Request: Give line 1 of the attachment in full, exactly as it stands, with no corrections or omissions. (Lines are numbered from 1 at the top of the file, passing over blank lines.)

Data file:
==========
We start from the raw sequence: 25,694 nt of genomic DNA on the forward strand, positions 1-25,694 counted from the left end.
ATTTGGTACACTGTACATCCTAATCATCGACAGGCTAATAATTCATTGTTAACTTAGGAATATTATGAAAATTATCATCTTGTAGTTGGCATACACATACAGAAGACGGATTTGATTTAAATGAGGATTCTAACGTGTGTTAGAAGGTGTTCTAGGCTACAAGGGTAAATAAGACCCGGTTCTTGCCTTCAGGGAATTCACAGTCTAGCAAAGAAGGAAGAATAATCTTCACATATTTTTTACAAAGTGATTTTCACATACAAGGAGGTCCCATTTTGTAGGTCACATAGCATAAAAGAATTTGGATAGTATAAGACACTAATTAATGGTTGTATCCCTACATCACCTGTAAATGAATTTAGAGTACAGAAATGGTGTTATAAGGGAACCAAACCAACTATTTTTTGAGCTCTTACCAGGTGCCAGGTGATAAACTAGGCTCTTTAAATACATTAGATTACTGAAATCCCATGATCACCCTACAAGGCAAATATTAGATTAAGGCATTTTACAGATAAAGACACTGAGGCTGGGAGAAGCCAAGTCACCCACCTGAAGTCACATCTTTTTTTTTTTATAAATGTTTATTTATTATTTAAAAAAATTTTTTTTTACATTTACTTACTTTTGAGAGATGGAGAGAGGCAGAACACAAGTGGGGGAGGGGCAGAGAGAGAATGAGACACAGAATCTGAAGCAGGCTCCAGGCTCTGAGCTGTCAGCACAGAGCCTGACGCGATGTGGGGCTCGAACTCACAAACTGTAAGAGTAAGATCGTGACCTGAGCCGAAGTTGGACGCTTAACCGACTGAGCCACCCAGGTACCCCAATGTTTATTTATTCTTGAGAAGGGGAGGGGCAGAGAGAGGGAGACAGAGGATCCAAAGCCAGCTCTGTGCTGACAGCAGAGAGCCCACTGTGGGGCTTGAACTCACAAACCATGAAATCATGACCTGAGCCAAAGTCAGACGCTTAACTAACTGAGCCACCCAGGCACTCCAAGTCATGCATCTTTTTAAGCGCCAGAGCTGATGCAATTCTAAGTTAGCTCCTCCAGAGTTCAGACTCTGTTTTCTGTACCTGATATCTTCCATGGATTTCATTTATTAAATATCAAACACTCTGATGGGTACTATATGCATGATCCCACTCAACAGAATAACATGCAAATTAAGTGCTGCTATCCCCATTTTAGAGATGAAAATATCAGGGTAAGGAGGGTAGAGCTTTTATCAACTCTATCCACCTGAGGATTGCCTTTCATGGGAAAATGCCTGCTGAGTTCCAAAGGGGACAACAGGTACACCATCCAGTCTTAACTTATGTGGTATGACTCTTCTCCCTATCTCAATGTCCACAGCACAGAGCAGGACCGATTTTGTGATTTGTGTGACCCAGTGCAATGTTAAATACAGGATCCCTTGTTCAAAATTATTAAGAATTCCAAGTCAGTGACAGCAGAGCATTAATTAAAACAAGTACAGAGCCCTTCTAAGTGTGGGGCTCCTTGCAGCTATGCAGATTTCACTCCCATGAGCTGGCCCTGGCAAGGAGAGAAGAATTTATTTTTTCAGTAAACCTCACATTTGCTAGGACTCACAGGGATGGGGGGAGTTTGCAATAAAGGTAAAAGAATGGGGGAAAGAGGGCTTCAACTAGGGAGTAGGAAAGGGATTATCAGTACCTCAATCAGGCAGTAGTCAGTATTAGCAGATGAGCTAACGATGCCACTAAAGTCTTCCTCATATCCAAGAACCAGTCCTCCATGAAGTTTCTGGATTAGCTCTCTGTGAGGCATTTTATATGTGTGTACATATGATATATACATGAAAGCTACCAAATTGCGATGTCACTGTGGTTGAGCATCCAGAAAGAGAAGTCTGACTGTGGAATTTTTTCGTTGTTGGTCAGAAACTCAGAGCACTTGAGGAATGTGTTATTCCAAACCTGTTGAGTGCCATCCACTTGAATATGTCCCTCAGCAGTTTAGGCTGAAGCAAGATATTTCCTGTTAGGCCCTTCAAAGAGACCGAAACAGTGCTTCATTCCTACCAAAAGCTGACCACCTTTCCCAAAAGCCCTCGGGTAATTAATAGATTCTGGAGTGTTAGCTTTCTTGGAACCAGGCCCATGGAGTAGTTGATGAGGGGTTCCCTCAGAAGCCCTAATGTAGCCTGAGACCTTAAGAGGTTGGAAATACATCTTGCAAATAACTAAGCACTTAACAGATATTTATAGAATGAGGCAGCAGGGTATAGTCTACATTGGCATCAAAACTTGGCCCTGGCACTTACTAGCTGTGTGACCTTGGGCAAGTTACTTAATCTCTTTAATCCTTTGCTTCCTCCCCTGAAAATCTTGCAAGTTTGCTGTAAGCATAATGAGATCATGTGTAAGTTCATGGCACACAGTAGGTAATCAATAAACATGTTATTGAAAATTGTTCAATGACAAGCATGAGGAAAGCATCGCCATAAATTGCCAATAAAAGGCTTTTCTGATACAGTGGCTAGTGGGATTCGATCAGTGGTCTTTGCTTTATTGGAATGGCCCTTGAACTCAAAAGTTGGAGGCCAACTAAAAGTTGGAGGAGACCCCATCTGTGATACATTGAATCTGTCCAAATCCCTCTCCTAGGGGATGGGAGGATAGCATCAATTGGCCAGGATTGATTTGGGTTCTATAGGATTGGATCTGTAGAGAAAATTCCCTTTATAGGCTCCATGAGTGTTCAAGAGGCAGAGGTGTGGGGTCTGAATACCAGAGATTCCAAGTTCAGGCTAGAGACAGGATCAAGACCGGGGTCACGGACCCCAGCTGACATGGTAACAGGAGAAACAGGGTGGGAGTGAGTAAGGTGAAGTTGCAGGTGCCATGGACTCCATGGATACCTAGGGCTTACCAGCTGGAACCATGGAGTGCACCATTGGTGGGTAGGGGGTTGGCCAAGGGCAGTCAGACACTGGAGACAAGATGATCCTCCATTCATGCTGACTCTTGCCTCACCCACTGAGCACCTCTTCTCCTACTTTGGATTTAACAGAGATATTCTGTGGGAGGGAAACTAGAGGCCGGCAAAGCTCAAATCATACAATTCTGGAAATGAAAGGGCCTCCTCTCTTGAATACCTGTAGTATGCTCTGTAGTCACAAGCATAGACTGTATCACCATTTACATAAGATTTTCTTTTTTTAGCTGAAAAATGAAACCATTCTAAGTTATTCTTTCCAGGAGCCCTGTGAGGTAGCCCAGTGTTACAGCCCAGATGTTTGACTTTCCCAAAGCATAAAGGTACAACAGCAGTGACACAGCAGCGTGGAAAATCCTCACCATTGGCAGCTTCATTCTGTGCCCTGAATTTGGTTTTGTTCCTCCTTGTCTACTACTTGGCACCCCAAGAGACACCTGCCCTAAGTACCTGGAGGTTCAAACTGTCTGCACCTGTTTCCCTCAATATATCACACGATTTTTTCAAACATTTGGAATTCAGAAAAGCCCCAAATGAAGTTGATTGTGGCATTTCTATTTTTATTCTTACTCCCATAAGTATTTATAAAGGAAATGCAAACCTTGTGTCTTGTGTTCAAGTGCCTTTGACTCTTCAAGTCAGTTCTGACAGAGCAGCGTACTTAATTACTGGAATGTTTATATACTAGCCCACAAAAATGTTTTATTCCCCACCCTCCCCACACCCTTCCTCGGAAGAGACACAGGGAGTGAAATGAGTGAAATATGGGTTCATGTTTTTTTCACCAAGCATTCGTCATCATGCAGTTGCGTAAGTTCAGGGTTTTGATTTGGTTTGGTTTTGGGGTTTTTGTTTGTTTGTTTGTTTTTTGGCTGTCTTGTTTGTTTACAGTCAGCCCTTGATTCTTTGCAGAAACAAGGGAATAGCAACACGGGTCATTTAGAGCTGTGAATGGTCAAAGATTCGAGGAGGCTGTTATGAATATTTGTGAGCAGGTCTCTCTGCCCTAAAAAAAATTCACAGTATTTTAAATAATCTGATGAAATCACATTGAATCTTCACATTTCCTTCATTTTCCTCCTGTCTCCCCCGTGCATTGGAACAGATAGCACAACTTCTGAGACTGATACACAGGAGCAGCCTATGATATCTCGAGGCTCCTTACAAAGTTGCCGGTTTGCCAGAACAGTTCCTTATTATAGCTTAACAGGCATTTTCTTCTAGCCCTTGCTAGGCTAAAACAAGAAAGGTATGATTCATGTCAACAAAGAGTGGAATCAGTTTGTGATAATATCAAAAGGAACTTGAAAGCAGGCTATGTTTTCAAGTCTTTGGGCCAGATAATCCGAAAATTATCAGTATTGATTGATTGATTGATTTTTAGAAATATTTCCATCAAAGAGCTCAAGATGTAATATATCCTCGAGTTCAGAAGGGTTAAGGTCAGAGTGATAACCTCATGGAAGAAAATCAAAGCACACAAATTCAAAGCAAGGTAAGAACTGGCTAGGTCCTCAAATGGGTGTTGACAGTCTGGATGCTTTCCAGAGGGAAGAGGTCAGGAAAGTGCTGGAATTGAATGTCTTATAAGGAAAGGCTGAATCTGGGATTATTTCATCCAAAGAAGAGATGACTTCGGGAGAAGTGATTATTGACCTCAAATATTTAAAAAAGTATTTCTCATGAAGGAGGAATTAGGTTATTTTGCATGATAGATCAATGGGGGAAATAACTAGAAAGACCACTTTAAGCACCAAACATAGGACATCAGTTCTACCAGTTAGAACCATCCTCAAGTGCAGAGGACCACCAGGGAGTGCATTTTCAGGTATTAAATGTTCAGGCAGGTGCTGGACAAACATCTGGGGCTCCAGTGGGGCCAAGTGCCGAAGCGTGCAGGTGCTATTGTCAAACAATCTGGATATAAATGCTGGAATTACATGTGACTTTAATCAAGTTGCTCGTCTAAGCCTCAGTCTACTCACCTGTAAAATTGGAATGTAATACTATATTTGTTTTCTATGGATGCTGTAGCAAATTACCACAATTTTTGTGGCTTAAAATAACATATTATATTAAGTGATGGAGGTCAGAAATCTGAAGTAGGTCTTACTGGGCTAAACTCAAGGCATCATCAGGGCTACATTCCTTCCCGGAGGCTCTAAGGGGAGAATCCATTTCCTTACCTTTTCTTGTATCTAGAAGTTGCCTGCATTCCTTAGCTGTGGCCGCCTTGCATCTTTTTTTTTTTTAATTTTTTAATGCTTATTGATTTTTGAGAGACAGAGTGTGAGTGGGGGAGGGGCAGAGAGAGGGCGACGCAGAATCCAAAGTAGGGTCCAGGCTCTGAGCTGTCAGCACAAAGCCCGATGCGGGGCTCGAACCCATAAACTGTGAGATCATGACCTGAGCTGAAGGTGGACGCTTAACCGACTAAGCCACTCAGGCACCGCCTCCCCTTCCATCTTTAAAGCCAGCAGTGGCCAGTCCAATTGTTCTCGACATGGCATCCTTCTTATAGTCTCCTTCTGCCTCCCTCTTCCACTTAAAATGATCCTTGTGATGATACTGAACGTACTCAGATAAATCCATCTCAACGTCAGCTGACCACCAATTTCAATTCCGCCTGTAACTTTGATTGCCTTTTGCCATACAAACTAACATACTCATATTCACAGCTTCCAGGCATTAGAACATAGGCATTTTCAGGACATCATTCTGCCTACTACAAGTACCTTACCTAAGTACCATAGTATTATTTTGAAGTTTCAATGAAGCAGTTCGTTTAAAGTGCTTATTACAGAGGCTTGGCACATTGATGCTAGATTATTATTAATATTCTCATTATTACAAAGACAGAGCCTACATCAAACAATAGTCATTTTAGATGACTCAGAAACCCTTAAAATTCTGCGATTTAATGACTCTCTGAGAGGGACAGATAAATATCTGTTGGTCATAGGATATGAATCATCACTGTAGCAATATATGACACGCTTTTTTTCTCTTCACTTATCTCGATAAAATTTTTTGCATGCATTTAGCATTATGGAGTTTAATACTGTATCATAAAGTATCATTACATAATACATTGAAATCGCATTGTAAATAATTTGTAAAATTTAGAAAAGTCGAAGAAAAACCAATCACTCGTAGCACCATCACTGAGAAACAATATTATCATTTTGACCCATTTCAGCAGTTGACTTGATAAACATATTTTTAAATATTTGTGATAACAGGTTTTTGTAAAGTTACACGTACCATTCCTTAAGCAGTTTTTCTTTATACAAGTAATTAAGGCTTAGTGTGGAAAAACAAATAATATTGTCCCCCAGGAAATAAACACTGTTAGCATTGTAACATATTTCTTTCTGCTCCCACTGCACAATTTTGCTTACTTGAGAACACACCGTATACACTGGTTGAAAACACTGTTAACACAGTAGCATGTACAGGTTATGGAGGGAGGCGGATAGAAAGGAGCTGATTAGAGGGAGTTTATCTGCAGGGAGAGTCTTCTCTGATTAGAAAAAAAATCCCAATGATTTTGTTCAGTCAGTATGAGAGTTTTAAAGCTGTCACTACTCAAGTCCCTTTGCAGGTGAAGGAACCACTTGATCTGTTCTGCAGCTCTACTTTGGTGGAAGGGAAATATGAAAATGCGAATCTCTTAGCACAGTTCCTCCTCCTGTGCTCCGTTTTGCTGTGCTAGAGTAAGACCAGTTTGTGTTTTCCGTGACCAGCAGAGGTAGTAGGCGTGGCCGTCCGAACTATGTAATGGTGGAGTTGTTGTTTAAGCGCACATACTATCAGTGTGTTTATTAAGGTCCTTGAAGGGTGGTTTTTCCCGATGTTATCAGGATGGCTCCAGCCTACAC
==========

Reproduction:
We start from the raw sequence: 25,694 nt of genomic DNA on the forward strand, positions 1-25,694 counted from the left end.